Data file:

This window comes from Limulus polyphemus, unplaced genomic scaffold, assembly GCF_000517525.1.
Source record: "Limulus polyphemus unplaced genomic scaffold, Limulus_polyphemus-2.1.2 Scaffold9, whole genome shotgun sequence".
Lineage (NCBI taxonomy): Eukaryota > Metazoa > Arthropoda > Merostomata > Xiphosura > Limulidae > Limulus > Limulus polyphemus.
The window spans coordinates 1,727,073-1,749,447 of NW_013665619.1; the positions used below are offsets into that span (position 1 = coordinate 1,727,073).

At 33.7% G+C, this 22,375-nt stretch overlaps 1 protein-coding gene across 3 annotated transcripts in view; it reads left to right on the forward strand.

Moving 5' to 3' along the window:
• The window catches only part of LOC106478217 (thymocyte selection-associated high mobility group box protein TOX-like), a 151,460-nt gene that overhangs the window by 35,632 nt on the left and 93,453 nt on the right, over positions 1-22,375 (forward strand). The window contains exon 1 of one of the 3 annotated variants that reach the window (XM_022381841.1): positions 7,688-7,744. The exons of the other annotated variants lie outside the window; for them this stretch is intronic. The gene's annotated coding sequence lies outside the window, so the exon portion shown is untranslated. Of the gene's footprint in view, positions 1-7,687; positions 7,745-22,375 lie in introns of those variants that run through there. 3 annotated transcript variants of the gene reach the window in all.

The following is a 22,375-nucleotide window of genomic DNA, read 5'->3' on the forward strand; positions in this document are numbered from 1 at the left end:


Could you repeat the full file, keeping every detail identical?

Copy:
This window comes from Limulus polyphemus, unplaced genomic scaffold, assembly GCF_000517525.1.
Source record: "Limulus polyphemus unplaced genomic scaffold, Limulus_polyphemus-2.1.2 Scaffold9, whole genome shotgun sequence".
Lineage (NCBI taxonomy): Eukaryota > Metazoa > Arthropoda > Merostomata > Xiphosura > Limulidae > Limulus > Limulus polyphemus.
The window spans coordinates 1,727,073-1,749,447 of NW_013665619.1; the positions used below are offsets into that span (position 1 = coordinate 1,727,073).

At 33.7% G+C, this 22,375-nt stretch overlaps 1 protein-coding gene across 3 annotated transcripts in view; it reads left to right on the forward strand.

Moving 5' to 3' along the window:
• The window catches only part of LOC106478217 (thymocyte selection-associated high mobility group box protein TOX-like), a 151,460-nt gene that overhangs the window by 35,632 nt on the left and 93,453 nt on the right, over positions 1-22,375 (forward strand). The window contains exon 1 of one of the 3 annotated variants that reach the window (XM_022381841.1): positions 7,688-7,744. The exons of the other annotated variants lie outside the window; for them this stretch is intronic. The gene's annotated coding sequence lies outside the window, so the exon portion shown is untranslated. Of the gene's footprint in view, positions 1-7,687; positions 7,745-22,375 lie in introns of those variants that run through there. 3 annotated transcript variants of the gene reach the window in all.

The following is a 22,375-nucleotide window of genomic DNA, read 5'->3' on the forward strand; positions in this document are numbered from 1 at the left end: